In Touch - Veterans Affairs

October 10, 2009
In the weeks ahead, Canadians will come together to honour a group of men and women who unite us as few things can: Our Veterans – the generations of brave Canadians who have always been there to serve our great country in both times of war and in times of peace. Millions of Canadians will participate in the various Veterans’ Week events because they proudly understand the great debt we owe our Veterans and their families. As your local Member of Parliament, I am also proud of our government’s own record in repaying that debt.

In less than four years in office, we have expanded and improved a number of programs to ensure our aging traditional Veterans receive the support they’ve earned and deserve. Our Veterans Independence Program (VIP) is a prime example. We’ve extended this world-class program to more widows so they can remain independent in their own homes, and we are also 1extending VIP and other important benefits to Allied Veterans who fought side-by-side with Canadians during the Second World War and Korean War. We have also addressed longstanding issues such as the testing of Agent Orange at CFB Gagetown in the 1960s, by delivering more than 2,500 ex gratia payments, and approved a compensation package for our Atomic Veterans. Equally important, we have delivered on our promises to create a Veterans Bill of Rights and to appoint Canada’s first Veterans Ombudsman.

At the same time, our Government has taken unprecedented action in meeting the needs of our younger Veterans.  Within two months of taking office, we implemented the New Veterans Charter, which has already helped more than 16,300 modern-day Veterans and their families with comprehensive financial assistance, rehabilitation, job placement and health benefits.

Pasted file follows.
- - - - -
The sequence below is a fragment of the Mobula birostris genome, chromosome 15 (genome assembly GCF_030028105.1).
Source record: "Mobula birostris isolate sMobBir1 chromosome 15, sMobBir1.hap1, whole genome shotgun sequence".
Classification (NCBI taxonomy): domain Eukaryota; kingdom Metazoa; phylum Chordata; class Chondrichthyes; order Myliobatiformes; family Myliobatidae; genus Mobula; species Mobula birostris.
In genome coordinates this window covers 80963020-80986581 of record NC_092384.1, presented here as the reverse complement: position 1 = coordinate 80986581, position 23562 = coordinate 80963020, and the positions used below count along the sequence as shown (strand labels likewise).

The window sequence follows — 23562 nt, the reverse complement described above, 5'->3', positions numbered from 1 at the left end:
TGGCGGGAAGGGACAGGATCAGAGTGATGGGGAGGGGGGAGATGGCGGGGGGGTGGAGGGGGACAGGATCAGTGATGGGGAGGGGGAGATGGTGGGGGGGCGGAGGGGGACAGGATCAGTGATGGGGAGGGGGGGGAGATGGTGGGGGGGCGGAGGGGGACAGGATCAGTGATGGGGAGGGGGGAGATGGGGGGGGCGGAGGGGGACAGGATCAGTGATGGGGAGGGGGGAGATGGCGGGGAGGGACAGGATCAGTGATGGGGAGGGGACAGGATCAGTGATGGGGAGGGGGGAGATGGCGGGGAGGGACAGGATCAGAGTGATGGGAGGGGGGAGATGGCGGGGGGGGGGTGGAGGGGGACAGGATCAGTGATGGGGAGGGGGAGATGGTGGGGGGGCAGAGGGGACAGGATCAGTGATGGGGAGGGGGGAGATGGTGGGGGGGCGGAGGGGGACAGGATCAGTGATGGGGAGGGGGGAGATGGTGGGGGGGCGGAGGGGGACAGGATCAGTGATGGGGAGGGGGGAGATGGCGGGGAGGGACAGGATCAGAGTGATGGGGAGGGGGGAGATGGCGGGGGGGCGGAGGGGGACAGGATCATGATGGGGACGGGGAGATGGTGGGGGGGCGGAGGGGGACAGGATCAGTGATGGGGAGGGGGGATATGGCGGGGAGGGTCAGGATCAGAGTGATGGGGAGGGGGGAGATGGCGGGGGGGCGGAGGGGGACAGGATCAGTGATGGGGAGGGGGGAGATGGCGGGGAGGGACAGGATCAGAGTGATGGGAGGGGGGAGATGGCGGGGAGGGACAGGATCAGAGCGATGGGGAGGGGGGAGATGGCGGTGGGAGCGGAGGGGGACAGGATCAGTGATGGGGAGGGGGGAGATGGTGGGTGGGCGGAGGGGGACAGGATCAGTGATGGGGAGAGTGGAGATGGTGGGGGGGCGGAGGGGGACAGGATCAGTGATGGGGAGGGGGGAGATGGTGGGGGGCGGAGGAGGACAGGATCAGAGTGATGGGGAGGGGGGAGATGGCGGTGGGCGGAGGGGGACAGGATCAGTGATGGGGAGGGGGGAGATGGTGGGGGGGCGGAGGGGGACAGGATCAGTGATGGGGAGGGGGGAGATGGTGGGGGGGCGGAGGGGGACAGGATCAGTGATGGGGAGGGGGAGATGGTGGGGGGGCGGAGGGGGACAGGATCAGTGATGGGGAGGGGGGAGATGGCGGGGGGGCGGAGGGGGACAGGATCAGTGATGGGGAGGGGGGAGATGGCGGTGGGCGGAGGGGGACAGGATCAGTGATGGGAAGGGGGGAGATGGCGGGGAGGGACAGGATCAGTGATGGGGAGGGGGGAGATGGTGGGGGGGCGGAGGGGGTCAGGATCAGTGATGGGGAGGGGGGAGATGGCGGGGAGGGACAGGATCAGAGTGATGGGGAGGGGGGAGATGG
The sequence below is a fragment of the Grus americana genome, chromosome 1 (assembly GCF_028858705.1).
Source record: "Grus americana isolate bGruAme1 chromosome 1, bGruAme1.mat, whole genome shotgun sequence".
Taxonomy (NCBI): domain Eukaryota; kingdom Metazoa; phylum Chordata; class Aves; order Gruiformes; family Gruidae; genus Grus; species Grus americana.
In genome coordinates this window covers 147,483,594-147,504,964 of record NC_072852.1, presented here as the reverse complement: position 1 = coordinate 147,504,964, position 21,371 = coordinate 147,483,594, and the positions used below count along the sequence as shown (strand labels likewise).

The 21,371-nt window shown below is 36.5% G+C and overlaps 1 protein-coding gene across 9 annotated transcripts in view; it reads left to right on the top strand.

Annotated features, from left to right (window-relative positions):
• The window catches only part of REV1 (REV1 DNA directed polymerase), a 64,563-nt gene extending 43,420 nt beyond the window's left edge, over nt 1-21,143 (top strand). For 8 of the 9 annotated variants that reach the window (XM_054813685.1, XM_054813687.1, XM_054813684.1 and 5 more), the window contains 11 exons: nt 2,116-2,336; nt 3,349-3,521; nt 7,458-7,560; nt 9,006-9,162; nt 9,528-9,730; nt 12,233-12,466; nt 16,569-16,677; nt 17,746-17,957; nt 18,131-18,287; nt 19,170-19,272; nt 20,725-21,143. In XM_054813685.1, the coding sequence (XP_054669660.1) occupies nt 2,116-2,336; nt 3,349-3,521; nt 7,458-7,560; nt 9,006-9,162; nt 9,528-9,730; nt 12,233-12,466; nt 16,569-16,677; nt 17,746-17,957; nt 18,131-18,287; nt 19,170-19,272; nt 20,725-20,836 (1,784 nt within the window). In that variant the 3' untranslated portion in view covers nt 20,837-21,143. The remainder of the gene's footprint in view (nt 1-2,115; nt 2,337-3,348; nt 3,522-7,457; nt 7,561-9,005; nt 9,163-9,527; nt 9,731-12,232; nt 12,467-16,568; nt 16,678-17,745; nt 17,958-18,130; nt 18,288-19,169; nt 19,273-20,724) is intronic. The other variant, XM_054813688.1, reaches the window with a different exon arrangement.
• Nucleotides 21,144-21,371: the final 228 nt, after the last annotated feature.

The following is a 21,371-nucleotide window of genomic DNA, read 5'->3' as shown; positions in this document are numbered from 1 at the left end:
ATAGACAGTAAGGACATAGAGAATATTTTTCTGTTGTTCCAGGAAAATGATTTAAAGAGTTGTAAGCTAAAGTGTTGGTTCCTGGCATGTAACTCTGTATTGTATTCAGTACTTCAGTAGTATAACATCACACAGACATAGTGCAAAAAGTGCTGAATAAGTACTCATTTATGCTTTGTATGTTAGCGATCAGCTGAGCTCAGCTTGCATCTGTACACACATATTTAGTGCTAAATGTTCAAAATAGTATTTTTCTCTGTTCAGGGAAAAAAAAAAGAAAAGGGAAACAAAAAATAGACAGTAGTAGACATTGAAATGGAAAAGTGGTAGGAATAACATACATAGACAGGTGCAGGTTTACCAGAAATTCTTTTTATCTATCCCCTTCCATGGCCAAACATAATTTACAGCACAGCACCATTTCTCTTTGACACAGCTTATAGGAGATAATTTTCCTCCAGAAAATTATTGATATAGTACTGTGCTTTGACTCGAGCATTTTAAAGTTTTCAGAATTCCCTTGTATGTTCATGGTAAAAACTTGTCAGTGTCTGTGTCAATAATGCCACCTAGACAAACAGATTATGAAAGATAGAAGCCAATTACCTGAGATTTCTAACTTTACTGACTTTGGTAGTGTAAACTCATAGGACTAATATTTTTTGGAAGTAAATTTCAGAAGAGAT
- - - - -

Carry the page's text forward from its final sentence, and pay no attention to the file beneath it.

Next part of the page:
As well, we have 1expanded our mental health services to help Veterans and their families cope with the trauma that can come with serving on dangerous and difficult missions. We have doubled the number of operational stress injury clinics across the country from five to ten, and we have hired more peer counsellors for military families through our internationally-renowned OSISS (Operational Stress Injury Social Support) program. Veterans Affairs Canada and the Department of National Defence are also working closely together to build a national network of 19 Integrated Personnel Support Centres for the 1care of ill and injured service men and women.

Finally, our Government is making sure future generations remember the achievements and sacrifices of those who serve. Over the past four years, our Government has provided funding support to hundreds of community groups to restore cenotaphs and monuments and to hold commemorative events to honour our Veterans and those who made the ultimate sacrifice.

To achieve all of this, our government has significantly increased federal funding for our Veterans, their families, and the issues important to them.  In fact, over our first four budgets we have allocated a combined $1.9 billion more for Veterans compared to the Liberals’ last budget.

All Canadians can be proud of these accomplishments. As Veterans’ Week approaches, I encourage all Canadians to take the time to remember our nation’s truest heroes—past and present.

Lest we forget.


Earl Dreeshen, MP
Red Deer